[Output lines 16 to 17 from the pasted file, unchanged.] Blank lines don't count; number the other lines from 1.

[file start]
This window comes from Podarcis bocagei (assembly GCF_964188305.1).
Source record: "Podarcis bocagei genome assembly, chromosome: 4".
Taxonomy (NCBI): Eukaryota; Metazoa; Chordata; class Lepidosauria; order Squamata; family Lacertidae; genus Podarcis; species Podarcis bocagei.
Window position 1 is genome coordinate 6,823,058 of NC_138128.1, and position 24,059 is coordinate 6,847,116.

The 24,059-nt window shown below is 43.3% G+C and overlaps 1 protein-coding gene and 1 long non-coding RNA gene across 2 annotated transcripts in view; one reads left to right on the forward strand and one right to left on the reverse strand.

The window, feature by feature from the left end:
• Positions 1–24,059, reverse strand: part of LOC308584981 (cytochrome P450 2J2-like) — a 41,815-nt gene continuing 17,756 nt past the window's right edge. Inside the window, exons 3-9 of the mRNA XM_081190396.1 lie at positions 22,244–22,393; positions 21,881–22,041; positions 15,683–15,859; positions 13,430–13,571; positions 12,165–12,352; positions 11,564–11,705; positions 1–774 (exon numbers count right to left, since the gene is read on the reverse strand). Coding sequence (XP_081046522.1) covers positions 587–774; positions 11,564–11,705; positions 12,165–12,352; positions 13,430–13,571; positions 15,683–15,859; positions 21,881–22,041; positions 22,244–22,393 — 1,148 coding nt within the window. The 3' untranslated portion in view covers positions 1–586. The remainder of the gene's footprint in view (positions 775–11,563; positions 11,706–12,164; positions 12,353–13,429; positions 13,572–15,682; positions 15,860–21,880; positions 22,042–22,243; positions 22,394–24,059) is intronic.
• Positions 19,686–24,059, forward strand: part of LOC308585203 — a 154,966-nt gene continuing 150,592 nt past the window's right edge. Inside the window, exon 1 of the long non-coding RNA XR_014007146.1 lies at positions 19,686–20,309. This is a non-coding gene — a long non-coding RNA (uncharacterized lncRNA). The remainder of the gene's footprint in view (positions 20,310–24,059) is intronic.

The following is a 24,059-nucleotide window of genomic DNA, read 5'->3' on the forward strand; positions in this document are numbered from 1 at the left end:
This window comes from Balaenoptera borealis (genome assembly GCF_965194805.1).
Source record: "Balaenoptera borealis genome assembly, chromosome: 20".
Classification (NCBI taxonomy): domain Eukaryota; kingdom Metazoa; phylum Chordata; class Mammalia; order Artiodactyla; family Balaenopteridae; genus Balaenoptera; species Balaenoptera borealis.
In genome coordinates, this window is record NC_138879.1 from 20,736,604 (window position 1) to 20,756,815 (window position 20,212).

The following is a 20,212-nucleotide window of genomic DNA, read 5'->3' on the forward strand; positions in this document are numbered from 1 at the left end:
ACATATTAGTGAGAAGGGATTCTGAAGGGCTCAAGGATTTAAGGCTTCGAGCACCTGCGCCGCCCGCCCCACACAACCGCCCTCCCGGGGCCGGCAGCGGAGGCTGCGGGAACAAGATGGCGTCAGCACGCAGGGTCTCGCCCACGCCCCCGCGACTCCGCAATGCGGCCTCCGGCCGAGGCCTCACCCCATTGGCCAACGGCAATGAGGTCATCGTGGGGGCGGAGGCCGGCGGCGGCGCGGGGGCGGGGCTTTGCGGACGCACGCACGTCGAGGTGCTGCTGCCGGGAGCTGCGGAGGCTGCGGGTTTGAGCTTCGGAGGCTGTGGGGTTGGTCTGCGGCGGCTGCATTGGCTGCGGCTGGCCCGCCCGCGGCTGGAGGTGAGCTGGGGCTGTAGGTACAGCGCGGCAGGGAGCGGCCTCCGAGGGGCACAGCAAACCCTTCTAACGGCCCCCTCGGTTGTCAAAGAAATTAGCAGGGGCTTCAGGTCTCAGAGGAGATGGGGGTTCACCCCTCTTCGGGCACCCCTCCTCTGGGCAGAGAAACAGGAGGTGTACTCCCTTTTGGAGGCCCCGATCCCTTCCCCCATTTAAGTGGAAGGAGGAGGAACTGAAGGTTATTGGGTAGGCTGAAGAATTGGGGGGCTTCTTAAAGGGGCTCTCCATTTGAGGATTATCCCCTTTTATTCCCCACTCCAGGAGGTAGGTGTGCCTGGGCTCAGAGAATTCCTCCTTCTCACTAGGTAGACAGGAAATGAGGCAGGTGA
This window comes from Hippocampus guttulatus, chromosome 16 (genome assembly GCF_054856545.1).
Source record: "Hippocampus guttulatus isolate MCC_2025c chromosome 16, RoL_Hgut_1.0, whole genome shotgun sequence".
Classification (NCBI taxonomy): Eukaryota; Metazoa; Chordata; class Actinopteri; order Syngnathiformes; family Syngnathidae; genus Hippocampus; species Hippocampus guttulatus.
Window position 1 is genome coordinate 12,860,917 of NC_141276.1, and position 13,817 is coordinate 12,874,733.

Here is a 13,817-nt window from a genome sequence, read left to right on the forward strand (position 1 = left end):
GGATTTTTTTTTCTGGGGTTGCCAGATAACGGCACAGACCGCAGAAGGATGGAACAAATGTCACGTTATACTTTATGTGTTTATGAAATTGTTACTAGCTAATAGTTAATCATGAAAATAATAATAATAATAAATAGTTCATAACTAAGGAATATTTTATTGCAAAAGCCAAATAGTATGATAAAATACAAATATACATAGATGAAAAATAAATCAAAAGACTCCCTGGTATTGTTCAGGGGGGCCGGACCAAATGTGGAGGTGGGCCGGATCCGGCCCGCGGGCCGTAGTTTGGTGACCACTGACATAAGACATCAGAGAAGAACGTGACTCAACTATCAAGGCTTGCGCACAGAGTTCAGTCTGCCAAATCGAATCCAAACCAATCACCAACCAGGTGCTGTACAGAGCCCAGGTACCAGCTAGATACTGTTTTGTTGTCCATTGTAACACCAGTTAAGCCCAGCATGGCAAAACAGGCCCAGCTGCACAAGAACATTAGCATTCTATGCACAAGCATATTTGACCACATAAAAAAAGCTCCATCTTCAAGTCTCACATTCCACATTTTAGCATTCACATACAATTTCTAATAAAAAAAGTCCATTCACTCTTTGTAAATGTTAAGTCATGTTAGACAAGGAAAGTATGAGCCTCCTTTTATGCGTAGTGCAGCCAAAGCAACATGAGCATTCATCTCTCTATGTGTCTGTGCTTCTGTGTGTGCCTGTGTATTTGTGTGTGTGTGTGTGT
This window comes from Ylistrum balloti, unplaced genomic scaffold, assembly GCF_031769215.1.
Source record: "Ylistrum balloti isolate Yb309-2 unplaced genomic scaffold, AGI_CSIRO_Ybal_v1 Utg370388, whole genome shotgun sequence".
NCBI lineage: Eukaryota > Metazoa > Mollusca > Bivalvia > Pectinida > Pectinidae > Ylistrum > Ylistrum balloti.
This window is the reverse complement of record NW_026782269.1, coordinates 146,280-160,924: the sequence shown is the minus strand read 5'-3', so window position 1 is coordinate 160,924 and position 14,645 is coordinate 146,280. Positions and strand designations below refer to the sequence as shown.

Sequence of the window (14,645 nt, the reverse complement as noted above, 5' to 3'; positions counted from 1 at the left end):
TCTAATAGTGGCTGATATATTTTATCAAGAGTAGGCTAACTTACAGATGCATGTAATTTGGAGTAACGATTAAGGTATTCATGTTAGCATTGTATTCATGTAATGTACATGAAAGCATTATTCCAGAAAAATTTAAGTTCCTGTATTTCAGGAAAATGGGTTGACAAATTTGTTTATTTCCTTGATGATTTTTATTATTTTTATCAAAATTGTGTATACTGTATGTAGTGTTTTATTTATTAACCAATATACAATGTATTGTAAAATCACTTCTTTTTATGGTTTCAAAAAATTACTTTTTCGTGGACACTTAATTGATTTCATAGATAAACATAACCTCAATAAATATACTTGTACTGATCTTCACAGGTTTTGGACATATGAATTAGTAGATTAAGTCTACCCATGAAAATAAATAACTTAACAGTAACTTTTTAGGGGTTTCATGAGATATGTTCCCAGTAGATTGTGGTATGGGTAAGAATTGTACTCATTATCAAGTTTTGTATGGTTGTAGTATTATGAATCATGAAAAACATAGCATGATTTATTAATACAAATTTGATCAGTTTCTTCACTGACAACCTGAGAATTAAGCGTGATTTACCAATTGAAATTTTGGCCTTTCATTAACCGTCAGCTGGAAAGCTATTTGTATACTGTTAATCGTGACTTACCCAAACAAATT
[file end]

This window comes from Hippocampus guttulatus, chromosome 16 (genome assembly GCF_054856545.1).
Source record: "Hippocampus guttulatus isolate MCC_2025c chromosome 16, RoL_Hgut_1.0, whole genome shotgun sequence".